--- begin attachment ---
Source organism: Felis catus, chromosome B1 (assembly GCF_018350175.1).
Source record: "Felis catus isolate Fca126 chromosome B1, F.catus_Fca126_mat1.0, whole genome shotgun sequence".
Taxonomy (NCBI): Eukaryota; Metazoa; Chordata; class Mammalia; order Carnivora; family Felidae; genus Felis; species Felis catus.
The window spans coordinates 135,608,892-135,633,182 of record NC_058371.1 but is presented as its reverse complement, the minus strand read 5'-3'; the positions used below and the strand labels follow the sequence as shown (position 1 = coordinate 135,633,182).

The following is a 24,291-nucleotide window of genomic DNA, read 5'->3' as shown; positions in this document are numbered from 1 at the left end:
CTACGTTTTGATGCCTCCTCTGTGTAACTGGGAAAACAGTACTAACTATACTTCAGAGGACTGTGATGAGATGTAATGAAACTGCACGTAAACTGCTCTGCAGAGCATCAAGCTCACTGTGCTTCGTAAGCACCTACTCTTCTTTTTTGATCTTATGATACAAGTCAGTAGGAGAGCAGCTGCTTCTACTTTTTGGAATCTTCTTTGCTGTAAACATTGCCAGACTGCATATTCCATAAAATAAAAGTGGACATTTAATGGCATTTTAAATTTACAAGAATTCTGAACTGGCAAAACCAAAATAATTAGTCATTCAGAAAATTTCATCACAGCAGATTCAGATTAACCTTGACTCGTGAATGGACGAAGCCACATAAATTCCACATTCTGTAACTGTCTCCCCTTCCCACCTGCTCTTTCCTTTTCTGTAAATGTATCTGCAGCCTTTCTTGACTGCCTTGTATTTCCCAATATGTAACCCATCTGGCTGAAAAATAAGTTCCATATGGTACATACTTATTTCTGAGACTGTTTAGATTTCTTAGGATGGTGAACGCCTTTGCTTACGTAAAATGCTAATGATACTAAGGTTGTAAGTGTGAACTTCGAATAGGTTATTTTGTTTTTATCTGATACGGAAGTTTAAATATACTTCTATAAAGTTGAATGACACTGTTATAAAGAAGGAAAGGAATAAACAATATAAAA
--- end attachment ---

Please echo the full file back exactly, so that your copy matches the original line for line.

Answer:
Source organism: Felis catus, chromosome B1 (assembly GCF_018350175.1).
Source record: "Felis catus isolate Fca126 chromosome B1, F.catus_Fca126_mat1.0, whole genome shotgun sequence".
Taxonomy (NCBI): Eukaryota; Metazoa; Chordata; class Mammalia; order Carnivora; family Felidae; genus Felis; species Felis catus.
The window spans coordinates 135,608,892-135,633,182 of record NC_058371.1 but is presented as its reverse complement, the minus strand read 5'-3'; the positions used below and the strand labels follow the sequence as shown (position 1 = coordinate 135,633,182).

The following is a 24,291-nucleotide window of genomic DNA, read 5'->3' as shown; positions in this document are numbered from 1 at the left end:
CTACGTTTTGATGCCTCCTCTGTGTAACTGGGAAAACAGTACTAACTATACTTCAGAGGACTGTGATGAGATGTAATGAAACTGCACGTAAACTGCTCTGCAGAGCATCAAGCTCACTGTGCTTCGTAAGCACCTACTCTTCTTTTTTGATCTTATGATACAAGTCAGTAGGAGAGCAGCTGCTTCTACTTTTTGGAATCTTCTTTGCTGTAAACATTGCCAGACTGCATATTCCATAAAATAAAAGTGGACATTTAATGGCATTTTAAATTTACAAGAATTCTGAACTGGCAAAACCAAAATAATTAGTCATTCAGAAAATTTCATCACAGCAGATTCAGATTAACCTTGACTCGTGAATGGACGAAGCCACATAAATTCCACATTCTGTAACTGTCTCCCCTTCCCACCTGCTCTTTCCTTTTCTGTAAATGTATCTGCAGCCTTTCTTGACTGCCTTGTATTTCCCAATATGTAACCCATCTGGCTGAAAAATAAGTTCCATATGGTACATACTTATTTCTGAGACTGTTTAGATTTCTTAGGATGGTGAACGCCTTTGCTTACGTAAAATGCTAATGATACTAAGGTTGTAAGTGTGAACTTCGAATAGGTTATTTTGTTTTTATCTGATACGGAAGTTTAAATATACTTCTATAAAGTTGAATGACACTGTTATAAAGAAGGAAAGGAATAAACAATATAAAA